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The last presidential election was one of the most heated in recent history. With 2020 rapidly approaching and political divisions running even deeper—if that's even possible—you might find yourself wondering, "What good does a political discussion even do?"
Rachel Wahl, an assistant professor in the University of Virginia's Curry School of Education and Human Development, is out to answer that question.
Wahl - Studies - Ideas - Dialog - Activism
Wahl studies how ideas spread through dialog and activism. Her work has brought her to the heart of the nation's most heated debates, including conversations between police and people of color, and conversations between voters supporting President Trump and former presidential hopeful Hillary Clinton. Most recently, her research has focused on how people learn from each other across deep political divides.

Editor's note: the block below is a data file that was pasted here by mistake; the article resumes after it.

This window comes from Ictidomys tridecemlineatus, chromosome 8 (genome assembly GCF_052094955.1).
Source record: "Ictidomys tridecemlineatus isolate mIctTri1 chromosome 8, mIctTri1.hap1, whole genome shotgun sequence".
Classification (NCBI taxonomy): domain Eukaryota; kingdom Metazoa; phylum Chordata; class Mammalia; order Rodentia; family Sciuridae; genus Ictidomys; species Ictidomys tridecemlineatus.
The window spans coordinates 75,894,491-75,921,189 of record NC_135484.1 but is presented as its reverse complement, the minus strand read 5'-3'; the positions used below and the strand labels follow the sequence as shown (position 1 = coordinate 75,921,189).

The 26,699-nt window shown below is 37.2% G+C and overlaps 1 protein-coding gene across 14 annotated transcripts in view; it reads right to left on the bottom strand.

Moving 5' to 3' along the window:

With political polarization on the rise throughout the country, Wahl's research is more relevant than ever. She was recently selected for a fellowship from UVA's Institute for Advanced Studies in Culture, where she will co-chair the Colloquy on Culture and Formation, a program of inquiry into moral and political formation that explores the development of children, leaders and citizens. She also received a 2019 fellowship from the National Academy of Education and Spencer Foundation to pursue her research on dialog.
Wahl - Project - Grant - Spencer - Foundation
Wahl's latest project, funded by a separate grant from the Spencer Foundation, focuses specifically on college campuses. This fall, Wahl will observe weekly discussion sessions between politically diverse students and conduct approximately 60 in-depth interviews with students, hoping to better understand the benefits and the limits of dialog. Students interested in participating in this program can apply here. Applications are due Sept. 1.
We caught up with Wahl to learn more about dialog—and how we can all work to cultivate healthy dialog on college campuses and in our own lives.
Q - Dialog
Q. What exactly is "deliberative dialog?"
A. "Deliberation" usually refers to reasoned arguments about a...
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